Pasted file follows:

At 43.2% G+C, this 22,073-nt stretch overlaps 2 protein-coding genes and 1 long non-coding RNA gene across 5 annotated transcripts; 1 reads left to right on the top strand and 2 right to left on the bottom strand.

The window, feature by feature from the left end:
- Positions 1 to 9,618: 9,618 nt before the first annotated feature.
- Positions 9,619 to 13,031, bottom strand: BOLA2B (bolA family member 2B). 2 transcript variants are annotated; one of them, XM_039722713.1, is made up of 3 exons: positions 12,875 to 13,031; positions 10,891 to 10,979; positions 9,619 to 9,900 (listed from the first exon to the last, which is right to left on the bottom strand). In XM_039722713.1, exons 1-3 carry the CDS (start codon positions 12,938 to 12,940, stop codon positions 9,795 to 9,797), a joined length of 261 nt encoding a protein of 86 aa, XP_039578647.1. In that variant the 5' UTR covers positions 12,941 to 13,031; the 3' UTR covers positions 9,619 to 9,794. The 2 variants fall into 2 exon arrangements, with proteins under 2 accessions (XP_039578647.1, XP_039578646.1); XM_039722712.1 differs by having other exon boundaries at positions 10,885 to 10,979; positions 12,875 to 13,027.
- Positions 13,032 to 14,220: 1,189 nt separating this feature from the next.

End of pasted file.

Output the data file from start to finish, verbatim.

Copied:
At 43.2% G+C, this 22,073-nt stretch overlaps 2 protein-coding genes and 1 long non-coding RNA gene across 5 annotated transcripts; 1 reads left to right on the top strand and 2 right to left on the bottom strand.

The window, feature by feature from the left end:
- Positions 1 to 9,618: 9,618 nt before the first annotated feature.
- Positions 9,619 to 13,031, bottom strand: BOLA2B (bolA family member 2B). 2 transcript variants are annotated; one of them, XM_039722713.1, is made up of 3 exons: positions 12,875 to 13,031; positions 10,891 to 10,979; positions 9,619 to 9,900 (listed from the first exon to the last, which is right to left on the bottom strand). In XM_039722713.1, exons 1-3 carry the CDS (start codon positions 12,938 to 12,940, stop codon positions 9,795 to 9,797), a joined length of 261 nt encoding a protein of 86 aa, XP_039578647.1. In that variant the 5' UTR covers positions 12,941 to 13,031; the 3' UTR covers positions 9,619 to 9,794. The 2 variants fall into 2 exon arrangements, with proteins under 2 accessions (XP_039578647.1, XP_039578646.1); XM_039722712.1 differs by having other exon boundaries at positions 10,885 to 10,979; positions 12,875 to 13,027.
- Positions 13,032 to 14,220: 1,189 nt separating this feature from the next.